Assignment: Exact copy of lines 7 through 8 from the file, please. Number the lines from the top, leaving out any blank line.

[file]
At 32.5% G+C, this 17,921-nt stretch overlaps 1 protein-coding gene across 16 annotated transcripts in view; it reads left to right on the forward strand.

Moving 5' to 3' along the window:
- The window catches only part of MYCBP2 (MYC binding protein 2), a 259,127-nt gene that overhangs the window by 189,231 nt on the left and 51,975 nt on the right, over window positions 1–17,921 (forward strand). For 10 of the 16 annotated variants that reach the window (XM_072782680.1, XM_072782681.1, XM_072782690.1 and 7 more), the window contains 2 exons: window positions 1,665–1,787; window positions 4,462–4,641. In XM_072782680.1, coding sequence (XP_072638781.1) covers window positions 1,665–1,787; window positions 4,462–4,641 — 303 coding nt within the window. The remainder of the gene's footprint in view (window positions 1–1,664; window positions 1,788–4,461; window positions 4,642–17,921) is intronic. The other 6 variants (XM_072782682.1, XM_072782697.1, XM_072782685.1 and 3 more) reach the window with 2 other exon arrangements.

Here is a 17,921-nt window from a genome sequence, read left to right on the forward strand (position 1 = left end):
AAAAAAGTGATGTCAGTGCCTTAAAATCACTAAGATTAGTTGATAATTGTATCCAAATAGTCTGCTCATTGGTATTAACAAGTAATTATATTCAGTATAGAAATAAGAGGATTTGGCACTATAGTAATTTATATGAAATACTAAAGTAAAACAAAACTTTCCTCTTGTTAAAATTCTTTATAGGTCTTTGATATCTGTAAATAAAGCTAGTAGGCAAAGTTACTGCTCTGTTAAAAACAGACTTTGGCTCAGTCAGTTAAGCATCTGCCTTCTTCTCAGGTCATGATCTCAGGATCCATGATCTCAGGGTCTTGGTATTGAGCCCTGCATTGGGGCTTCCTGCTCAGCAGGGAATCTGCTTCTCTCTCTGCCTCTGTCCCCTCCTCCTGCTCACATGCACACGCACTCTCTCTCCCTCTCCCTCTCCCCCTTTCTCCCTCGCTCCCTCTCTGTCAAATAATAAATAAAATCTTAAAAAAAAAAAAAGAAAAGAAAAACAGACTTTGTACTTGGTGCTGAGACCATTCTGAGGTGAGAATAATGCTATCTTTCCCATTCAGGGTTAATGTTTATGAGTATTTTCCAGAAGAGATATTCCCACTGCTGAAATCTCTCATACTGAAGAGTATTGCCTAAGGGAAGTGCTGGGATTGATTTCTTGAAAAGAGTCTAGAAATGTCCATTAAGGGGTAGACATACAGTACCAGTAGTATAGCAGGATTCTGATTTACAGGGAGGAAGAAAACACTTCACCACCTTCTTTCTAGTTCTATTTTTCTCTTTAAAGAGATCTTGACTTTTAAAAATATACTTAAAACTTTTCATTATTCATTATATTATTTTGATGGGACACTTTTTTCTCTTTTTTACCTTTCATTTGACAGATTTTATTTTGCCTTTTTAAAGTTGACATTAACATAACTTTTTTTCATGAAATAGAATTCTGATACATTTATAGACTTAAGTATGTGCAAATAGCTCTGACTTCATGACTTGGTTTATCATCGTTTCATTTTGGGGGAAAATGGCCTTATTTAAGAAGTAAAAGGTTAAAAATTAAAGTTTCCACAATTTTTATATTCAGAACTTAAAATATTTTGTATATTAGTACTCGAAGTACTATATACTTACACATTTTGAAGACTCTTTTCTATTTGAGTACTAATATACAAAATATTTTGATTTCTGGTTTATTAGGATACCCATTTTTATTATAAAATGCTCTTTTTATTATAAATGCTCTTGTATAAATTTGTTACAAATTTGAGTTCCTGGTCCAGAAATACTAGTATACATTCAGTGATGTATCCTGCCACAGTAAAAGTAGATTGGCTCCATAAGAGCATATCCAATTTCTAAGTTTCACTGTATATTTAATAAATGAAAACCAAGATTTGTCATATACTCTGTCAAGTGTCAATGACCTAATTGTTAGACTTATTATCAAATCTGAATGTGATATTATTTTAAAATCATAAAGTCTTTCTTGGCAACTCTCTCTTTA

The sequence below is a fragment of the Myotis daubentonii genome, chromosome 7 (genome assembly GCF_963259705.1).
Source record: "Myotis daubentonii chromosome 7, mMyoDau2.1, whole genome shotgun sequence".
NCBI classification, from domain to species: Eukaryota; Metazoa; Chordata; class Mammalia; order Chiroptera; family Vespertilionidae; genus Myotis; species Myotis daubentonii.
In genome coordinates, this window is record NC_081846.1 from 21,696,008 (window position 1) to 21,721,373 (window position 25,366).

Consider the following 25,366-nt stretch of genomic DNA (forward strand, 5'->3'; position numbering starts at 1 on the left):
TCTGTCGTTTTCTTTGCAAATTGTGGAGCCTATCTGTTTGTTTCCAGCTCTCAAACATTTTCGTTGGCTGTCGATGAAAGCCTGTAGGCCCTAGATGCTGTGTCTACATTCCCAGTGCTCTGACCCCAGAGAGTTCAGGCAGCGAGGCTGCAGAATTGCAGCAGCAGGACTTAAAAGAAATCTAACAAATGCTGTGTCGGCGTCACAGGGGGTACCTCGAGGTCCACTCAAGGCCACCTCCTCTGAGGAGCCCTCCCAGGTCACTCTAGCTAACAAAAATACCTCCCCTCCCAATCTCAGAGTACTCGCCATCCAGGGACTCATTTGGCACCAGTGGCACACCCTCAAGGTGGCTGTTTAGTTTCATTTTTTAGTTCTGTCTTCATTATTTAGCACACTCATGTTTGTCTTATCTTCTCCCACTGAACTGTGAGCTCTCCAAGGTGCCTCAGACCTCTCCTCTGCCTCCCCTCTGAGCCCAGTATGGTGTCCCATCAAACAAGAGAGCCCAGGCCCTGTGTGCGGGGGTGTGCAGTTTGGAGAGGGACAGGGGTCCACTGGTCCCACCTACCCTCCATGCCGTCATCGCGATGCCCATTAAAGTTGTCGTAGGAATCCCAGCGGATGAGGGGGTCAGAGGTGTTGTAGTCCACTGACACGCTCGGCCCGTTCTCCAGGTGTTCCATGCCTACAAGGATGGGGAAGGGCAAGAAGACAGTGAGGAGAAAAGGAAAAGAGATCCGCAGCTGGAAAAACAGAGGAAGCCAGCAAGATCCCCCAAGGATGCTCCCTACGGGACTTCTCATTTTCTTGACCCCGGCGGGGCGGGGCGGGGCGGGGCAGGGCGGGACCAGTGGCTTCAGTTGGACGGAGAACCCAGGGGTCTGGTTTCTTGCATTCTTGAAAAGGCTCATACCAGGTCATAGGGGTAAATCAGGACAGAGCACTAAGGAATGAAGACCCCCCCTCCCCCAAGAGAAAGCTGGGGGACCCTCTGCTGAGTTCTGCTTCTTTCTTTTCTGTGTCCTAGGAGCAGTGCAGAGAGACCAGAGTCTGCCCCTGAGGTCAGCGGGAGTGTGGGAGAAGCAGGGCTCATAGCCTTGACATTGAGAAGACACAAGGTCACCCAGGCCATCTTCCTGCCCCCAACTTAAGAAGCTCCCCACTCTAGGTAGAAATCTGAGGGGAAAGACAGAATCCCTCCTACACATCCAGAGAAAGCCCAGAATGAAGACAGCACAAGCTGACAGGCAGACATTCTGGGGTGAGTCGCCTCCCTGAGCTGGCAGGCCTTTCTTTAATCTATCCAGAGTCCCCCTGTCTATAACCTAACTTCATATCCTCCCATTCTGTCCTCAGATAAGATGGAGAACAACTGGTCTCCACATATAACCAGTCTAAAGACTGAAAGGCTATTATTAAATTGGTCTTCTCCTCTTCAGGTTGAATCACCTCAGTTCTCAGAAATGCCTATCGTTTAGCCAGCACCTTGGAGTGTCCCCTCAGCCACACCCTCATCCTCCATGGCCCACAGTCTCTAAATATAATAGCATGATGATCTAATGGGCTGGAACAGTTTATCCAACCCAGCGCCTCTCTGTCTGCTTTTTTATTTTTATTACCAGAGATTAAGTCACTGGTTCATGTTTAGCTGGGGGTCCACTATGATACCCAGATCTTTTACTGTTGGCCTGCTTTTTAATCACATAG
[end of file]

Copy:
Source record: "Myotis daubentonii chromosome 7, mMyoDau2.1, whole genome shotgun sequence".
NCBI classification, from domain to species: Eukaryota; Metazoa; Chordata; class Mammalia; order Chiroptera; family Vespertilionidae; genus Myotis; species Myotis daubentonii.